going back to Cambodia this fall with the Bible League as we get
ready to work with our listeners to fund the distribution of
thousands of Bibles in the Khmer language.
2. Overall, how is Christian radio different today,
from 5 years ago?
think one of the major differences is that Christian radio has begun
to understand that we need to find out what the listeners want and
then give it to them. Coming from a mainstream background we were
doing music research in the 70's at 62KGW in Portland. My PD at the
time Mike Phillips was one of the early programming pioneers in that
area. What we ended up with was ratings where we had twice as many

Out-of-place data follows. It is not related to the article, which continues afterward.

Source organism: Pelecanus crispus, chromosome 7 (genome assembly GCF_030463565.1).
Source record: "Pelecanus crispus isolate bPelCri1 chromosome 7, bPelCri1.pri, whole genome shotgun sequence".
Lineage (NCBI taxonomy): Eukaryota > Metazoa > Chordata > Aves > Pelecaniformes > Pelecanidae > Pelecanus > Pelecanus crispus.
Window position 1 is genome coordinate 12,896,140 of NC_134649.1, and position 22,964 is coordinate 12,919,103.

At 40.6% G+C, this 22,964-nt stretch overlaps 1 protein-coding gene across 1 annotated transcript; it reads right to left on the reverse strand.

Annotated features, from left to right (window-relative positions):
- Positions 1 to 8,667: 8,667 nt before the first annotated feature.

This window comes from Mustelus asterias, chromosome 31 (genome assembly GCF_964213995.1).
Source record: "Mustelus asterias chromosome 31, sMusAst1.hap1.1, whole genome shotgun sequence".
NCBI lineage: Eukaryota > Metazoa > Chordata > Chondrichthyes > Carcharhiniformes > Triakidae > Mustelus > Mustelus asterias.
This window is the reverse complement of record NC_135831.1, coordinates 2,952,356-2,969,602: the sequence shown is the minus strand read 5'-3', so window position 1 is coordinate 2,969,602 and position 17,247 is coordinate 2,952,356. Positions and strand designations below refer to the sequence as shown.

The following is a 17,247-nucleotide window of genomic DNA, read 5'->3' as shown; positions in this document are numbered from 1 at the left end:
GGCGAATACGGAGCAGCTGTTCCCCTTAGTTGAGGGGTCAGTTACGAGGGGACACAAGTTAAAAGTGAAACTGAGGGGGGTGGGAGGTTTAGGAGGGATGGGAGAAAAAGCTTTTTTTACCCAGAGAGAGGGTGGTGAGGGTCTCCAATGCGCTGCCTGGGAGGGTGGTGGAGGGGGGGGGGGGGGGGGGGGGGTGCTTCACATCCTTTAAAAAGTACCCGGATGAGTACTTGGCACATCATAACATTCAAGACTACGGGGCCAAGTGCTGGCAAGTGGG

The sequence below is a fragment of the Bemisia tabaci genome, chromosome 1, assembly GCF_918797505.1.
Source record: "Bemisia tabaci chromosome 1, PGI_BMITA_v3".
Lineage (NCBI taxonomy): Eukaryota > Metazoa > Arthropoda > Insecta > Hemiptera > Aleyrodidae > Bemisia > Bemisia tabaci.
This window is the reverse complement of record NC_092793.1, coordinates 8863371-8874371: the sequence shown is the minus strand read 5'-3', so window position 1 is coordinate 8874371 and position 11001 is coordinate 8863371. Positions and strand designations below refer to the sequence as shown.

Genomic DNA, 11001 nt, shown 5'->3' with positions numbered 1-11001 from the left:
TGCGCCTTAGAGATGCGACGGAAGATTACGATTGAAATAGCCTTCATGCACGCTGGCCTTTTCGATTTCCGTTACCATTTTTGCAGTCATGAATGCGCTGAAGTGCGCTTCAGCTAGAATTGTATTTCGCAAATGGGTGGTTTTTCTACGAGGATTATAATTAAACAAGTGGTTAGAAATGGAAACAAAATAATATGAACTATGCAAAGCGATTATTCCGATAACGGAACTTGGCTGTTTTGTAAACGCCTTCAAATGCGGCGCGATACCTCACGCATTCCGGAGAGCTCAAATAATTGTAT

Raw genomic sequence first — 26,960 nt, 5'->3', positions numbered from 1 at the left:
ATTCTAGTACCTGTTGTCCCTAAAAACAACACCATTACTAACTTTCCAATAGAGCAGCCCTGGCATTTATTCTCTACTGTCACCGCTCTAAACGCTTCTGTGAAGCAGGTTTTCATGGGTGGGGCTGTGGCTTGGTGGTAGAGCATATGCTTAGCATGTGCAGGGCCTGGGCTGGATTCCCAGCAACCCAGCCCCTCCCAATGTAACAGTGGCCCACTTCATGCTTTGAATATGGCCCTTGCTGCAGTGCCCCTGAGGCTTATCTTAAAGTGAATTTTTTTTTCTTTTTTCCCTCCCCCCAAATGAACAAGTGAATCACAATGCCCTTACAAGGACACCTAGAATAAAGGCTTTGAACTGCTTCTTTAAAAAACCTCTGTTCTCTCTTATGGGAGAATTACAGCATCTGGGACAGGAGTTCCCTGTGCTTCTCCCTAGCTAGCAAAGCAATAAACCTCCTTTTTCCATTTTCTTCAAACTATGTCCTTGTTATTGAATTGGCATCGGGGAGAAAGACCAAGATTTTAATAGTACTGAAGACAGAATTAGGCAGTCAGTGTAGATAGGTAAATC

listeners as the #2 station in town. It was a 15.1 share against a
6.8 or something like that. This was also the company where Alan
Mason was the Corporate Research Director, and the audience and
music research going on today is a product of those early days. We
are tightening our playlist to make sure that we only play what
people tell us are their favorite songs. We are also doing a better
job of relating to people on the air, talking to them as their
friend, building relationships, not announcing stuff at them.
3. What do you think are the main characteristics of
today’s Christian radio PD?
Honesty and Integrity! A PD has to know how to relate to the
airstaff and to remember the golden rule: to treat them the way you
would want to be treated. You can have all the programming knowledge
in the world but if you don't gain the respect and confidence of
your people, if you try and rule by intimidation, you'll get